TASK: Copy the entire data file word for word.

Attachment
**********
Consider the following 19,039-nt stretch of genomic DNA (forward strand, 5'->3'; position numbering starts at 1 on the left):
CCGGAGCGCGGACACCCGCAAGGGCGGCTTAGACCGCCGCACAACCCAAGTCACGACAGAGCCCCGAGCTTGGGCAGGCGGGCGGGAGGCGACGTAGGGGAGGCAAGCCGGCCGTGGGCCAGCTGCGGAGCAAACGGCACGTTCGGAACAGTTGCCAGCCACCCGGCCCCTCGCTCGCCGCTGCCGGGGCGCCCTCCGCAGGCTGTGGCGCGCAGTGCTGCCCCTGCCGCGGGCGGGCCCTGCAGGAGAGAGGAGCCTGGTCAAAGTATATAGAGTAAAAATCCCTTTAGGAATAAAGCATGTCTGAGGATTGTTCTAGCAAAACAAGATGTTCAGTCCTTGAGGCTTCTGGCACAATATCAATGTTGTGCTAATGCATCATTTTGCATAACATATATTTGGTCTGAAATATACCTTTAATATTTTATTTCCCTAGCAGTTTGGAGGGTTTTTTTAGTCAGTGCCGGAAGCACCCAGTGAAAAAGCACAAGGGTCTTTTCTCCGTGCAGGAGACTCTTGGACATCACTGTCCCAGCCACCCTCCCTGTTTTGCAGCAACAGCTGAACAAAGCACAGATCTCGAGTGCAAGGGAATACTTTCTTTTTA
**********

Consider the following 19,039-nt stretch of genomic DNA (forward strand, 5'->3'; position numbering starts at 1 on the left):
CCGGAGCGCGGACACCCGCAAGGGCGGCTTAGACCGCCGCACAACCCAAGTCACGACAGAGCCCCGAGCTTGGGCAGGCGGGCGGGAGGCGACGTAGGGGAGGCAAGCCGGCCGTGGGCCAGCTGCGGAGCAAACGGCACGTTCGGAACAGTTGCCAGCCACCCGGCCCCTCGCTCGCCGCTGCCGGGGCGCCCTCCGCAGGCTGTGGCGCGCAGTGCTGCCCCTGCCGCGGGCGGGCCCTGCAGGAGAGAGGAGCCTGGTCAAAGTATATAGAGTAAAAATCCCTTTAGGAATAAAGCATGTCTGAGGATTGTTCTAGCAAAACAAGATGTTCAGTCCTTGAGGCTTCTGGCACAATATCAATGTTGTGCTAATGCATCATTTTGCATAACATATATTTGGTCTGAAATATACCTTTAATATTTTATTTCCCTAGCAGTTTGGAGGGTTTTTTTAGTCAGTGCCGGAAGCACCCAGTGAAAAAGCACAAGGGTCTTTTCTCCGTGCAGGAGACTCTTGGACATCACTGTCCCAGCCACCCTCCCTGTTTTGCAGCAACAGCTGAACAAAGCACAGATCTCGAGTGCAAGGGAATACTTTCTTTTTA